For hundreds of years, copper has also been used as an architectural metal. Some of the oldest examples of copper's use as an aesthetic, structural metal include the doors of the Precinct of Amun Re at Karnak, in Egypt, which dates back 3000-4000 years, and the copper shingle roof atop Sri Lanka's 162 foot tall Loha Maha Paya temple, constructed in the third century B.C.
Pure copper adorns the domes and spires of many medieval churches and cathedrals, and in more modern times has been used on government buildings, such as the Canada's parliament buildings, and private residences, including many designed by Frank Lloyd-Wright.
One reason for the wide-use of copper as a construction material is its natural formation of a visually appealing green tarnish - known as patina - that results from the weathering and oxidization of copper. Aside from its aesthetically pleasing appearance, architects and designers prefer the metal because it is lightweight, durable, corrosion resistant and easy to join.
Copper decorative and architectural hardware, however, is not limited to external applications. Interior designers often use the metal and its alloys, brass and bronze, for fixtures such as:
Hospitals and medical facilities, in particular, value copper for its bacteriostatic properties, which has resulted in its growing use as a component of interior fixtures, such as faucets and door handles, in medical buildings.
Core components of planes, trains, automobiles and boats are all dependent on the electrical and thermal properties of copper.
In automobiles, copper and brass radiators and oil coolers have been the industry standard since the 1970s.
More recently, the growing use of electronic components, including on-board navigation systems, anti-lock breaking systems and heated seats, has continued to increase demand for the metal from this sector.
Other copper containing car components include:
Growing demand for hybrid and electric cars will further increase global copper consumption. On average, electric cars contain roughly 55lbs (25kgs) of copper.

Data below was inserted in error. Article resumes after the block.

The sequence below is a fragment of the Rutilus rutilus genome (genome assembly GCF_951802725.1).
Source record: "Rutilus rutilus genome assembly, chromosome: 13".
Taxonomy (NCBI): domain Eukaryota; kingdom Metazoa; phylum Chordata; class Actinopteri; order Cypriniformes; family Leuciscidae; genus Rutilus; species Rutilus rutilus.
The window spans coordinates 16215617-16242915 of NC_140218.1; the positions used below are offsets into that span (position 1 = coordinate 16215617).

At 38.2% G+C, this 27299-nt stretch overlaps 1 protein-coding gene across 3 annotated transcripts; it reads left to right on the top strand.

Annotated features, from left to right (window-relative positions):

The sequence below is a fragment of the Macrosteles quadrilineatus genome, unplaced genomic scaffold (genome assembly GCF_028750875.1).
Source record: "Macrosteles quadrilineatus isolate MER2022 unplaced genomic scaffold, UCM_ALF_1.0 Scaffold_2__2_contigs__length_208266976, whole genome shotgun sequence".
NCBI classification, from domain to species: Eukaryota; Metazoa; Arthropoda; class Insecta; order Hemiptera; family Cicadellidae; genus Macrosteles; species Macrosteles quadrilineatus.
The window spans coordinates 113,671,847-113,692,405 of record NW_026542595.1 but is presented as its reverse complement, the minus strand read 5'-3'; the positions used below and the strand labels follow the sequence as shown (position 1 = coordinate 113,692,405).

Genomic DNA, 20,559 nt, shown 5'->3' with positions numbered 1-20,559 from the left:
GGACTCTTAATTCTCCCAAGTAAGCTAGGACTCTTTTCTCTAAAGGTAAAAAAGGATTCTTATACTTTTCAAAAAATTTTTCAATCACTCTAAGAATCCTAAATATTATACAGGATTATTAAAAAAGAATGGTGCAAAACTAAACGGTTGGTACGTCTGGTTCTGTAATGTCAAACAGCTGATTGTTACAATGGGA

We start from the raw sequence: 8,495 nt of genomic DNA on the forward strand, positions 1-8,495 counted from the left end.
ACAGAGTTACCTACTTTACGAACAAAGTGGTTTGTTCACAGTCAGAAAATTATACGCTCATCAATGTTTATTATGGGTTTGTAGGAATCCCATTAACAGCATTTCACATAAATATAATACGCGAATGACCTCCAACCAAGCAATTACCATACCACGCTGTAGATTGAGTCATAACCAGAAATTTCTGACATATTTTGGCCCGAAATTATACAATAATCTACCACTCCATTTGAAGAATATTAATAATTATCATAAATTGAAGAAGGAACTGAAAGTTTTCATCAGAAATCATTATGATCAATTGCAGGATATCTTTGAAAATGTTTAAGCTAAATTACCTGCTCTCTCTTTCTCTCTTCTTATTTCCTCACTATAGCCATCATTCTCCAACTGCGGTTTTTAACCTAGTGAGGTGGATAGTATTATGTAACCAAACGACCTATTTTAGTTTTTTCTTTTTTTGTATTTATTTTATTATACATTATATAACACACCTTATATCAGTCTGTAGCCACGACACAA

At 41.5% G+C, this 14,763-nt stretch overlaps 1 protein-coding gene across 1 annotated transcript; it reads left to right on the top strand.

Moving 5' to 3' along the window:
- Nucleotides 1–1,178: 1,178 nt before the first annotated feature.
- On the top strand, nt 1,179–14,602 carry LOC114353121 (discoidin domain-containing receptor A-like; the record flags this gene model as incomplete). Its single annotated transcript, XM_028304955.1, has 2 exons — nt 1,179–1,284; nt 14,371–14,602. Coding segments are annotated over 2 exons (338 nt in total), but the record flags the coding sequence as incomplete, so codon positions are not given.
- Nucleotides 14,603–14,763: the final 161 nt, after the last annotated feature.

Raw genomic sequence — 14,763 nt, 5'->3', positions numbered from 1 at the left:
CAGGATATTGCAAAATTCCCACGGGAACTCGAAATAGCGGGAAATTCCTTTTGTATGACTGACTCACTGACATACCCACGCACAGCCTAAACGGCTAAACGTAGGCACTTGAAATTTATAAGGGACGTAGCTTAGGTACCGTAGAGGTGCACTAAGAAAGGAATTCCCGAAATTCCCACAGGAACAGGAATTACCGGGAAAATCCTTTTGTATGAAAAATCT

Metal foils and copper chemicals are incorporated into both nickel-metal hydride and lithium-ion batteries that power fuel-efficient vehicles, while cast copper rotors have been used as an alternative to rare earth magnet motors.
High-speed trains can use up to 10MT of copper per kilometer of track, whereas powerful locomotives contain as much as 8MT of the base metal.
Overhead contact wires for trams and trolleys like those used in San Francisco and Vienna are made using copper-silver or copper-cadmium alloys.
Two percent of an airliner's weight can be attributed to copper, which includes as much as 118 miles (190km) of wiring.
Because of their excellent resistance to salt water corrosion manganese- and nickel-aluminum bronzes are used to cast boat propellers that can weigh up to several tons. Ship components, including pipes, fittings, pumps and valves, are also made with similar alloys.
Copper alloys are metal alloys that have copper as their principal component. They have high resistance against corrosion. The best known traditional types are bronze, where tin is a significant addition, and brass, using zinc instead.
High Strength Copper – Beryllium Alloys
Beryllium additions, up to about 2 wt%, produce dramatic effects in several base metals. In copper and nickel, this alloying addition promotes strengthening through precipitation hardening. In aluminum alloys, a small addition improves oxidation resistance, castability and workability. Other advantages are produced in magnesium, gold, zinc, and other base metals.